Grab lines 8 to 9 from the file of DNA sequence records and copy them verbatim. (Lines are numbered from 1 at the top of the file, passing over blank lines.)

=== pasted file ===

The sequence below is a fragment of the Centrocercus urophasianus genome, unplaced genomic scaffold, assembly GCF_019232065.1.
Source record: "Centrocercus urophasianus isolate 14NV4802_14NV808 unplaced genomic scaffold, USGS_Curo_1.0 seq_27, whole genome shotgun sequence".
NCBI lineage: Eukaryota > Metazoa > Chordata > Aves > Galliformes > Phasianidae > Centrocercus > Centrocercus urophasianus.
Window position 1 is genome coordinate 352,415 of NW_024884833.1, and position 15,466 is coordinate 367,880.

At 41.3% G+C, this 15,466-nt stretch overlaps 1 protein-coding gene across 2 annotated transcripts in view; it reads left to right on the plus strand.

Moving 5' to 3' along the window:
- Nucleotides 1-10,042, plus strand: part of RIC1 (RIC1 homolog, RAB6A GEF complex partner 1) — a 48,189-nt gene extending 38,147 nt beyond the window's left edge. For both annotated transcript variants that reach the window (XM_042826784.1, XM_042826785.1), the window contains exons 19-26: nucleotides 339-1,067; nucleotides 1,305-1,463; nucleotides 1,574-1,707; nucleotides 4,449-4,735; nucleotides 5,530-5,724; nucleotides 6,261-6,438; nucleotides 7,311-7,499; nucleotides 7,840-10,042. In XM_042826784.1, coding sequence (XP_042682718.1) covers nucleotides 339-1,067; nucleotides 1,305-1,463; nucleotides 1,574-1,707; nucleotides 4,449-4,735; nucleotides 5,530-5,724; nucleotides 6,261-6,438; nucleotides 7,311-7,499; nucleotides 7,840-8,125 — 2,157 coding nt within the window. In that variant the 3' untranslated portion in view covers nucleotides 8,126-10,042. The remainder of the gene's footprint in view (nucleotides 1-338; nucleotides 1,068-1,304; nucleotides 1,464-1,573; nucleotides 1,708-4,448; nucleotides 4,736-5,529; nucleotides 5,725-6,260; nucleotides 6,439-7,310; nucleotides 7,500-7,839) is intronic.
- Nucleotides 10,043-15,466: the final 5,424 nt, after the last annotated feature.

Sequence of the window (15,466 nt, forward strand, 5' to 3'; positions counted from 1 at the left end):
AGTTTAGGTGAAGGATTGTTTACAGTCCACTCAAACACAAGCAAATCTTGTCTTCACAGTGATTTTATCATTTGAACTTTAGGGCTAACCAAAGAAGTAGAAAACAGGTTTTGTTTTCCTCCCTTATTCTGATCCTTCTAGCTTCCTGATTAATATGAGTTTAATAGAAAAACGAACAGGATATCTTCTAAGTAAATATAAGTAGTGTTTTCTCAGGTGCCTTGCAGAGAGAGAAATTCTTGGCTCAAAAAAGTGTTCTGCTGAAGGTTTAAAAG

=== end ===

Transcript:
- Nucleotides 10,043-15,466: the final 5,424 nt, after the last annotated feature.

Sequence of the window (15,466 nt, forward strand, 5' to 3'; positions counted from 1 at the left end):